clock menu more-arrow no yes

Filed under:

Netflix’s games will be mobile-focused and free for subscribers

New, 16 comments

The new experiment comes as Netflix loses 400,000 subscribers in the US and Canada

Bright colorful illustration of Netflix logo Illustration: Ariel Davis for Polygon

Netflix is getting into gaming. The company’s new second-quarter shareholders letter seems to confirm reports from last week that the streaming giant is expanding into more interactive entertainment by providing the first real details about its gaming strategy.

In the letter, released before its Q2 earnings report on Tuesday, Netflix explains that gaming will become a new content category for the service, alongside its movies, TV series, and reality programming. Netflix’s games will focus on mobile devices initially and will be included in the subscription price, like all of the service’s other content, and will mostly be focused on existing Netflix IP. The games will also not have in-game ads or in-game purchases, according to Netflix COO Greg Peters.

It’s worth noting that while this was surely in the works for a while, this move comes at an interesting time for Netflix. Last quarter, the streaming service missed its expected growth numbers, citing a weak slate of content as one of the primary reasons. Meanwhile, in Tuesday’s earnings report, Netflix reports that it lost 400,000 subscribers in the US and Canada this quarter. This is the first time it’s lost subscribers in the region since Q2 2019, though it has gained 7.5 million subscribers in the two countries since then.

The letter explains that, because it has been nearly a decade since Netflix first pushed into original programming, “we think the time is right to learn more about how our members value games.” In other words, the company views its gaming ambitions as an experiment, or a potential way to bolster subscriber slumps from weaker original content, should the company experience them in the future. While mobile games may not have the same buzz that a big new show might, they could provide subscribers with enough reason to stick around and not cancel their subscription, especially if those games are tied to Netflix shows that subscribers already love.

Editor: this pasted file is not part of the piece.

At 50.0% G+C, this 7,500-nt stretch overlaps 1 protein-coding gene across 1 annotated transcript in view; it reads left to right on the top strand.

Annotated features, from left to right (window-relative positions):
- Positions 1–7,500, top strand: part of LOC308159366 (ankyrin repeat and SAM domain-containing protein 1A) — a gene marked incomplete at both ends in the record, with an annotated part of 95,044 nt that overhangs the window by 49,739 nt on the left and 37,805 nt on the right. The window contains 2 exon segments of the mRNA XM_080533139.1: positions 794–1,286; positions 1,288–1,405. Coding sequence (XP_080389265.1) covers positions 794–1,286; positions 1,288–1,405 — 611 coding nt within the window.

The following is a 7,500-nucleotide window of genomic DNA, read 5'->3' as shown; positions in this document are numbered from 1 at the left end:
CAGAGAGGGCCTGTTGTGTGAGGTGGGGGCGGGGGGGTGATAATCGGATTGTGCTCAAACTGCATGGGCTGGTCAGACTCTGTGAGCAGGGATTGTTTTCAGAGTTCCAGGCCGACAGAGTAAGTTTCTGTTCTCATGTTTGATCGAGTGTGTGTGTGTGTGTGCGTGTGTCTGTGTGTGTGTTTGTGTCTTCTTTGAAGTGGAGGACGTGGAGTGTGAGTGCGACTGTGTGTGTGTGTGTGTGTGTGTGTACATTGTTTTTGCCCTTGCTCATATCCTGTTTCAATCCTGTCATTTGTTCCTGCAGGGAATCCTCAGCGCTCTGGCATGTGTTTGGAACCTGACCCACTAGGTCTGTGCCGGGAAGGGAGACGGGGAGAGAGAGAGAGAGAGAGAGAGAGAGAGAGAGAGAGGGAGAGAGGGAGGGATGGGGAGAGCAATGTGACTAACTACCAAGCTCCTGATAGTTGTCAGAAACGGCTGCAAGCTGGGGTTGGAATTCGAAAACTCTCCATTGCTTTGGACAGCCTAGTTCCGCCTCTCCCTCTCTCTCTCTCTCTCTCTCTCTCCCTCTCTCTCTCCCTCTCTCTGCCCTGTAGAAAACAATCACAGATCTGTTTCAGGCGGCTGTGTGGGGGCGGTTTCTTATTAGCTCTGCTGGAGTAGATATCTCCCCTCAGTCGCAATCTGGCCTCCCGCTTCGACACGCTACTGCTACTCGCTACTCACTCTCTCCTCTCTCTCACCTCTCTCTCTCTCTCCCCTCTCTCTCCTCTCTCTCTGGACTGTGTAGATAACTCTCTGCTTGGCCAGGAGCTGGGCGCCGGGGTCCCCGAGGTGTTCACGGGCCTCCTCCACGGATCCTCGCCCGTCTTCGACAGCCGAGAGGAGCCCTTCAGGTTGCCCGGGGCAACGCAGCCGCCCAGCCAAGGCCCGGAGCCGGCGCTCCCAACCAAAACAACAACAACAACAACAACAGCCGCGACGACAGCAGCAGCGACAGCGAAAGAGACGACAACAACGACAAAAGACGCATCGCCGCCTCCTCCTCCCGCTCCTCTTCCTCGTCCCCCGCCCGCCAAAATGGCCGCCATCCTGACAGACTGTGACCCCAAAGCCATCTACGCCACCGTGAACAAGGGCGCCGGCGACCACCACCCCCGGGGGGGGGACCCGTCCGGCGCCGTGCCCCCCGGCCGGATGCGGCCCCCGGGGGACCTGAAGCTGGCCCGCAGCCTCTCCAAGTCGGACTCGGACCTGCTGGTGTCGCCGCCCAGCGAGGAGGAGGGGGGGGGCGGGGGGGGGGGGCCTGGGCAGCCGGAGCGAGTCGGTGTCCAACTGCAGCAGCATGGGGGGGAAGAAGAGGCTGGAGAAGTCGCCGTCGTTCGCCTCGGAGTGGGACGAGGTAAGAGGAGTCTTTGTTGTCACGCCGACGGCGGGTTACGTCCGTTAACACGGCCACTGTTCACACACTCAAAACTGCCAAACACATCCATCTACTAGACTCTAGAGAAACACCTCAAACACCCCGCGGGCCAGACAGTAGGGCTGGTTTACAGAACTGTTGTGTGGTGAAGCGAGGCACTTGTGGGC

While it remains to be seen whether or not Netflix can tap into the mobile gaming market, it’s already clear that its members value games quite highly. In fact, in an earnings letter from 2019, Netflix said that the streaming service’s main competition wasn’t networks like HBO but rather video games like Fortnite. Tuesday’s earnings letter offers a similar sentiment, stating that Netflix is competing for screen time with “firms like YouTube, Epic Games, and TikTok (to name just a few). But, we are mostly competing with ourselves.”

According to a study from the NPD, mobile platforms are the most popular in the world at the moment, particularly after huge growth in both the US and Canada during 2020. And that’s even more compelling for other regions. Netflix’s earnings letter says that Asia and the Pacific (APAC) represent two-thirds of its growth in the last quarter. These are regions where mobile gaming is extremely popular, such as in countries like India.

Whatever the larger reasons behind it, Netflix’s foray into gaming is a way for the company to reach beyond its current original programming. Of course, with the experiment only just starting, it could be a few years before we, and Netflix, see whether its games will be successful.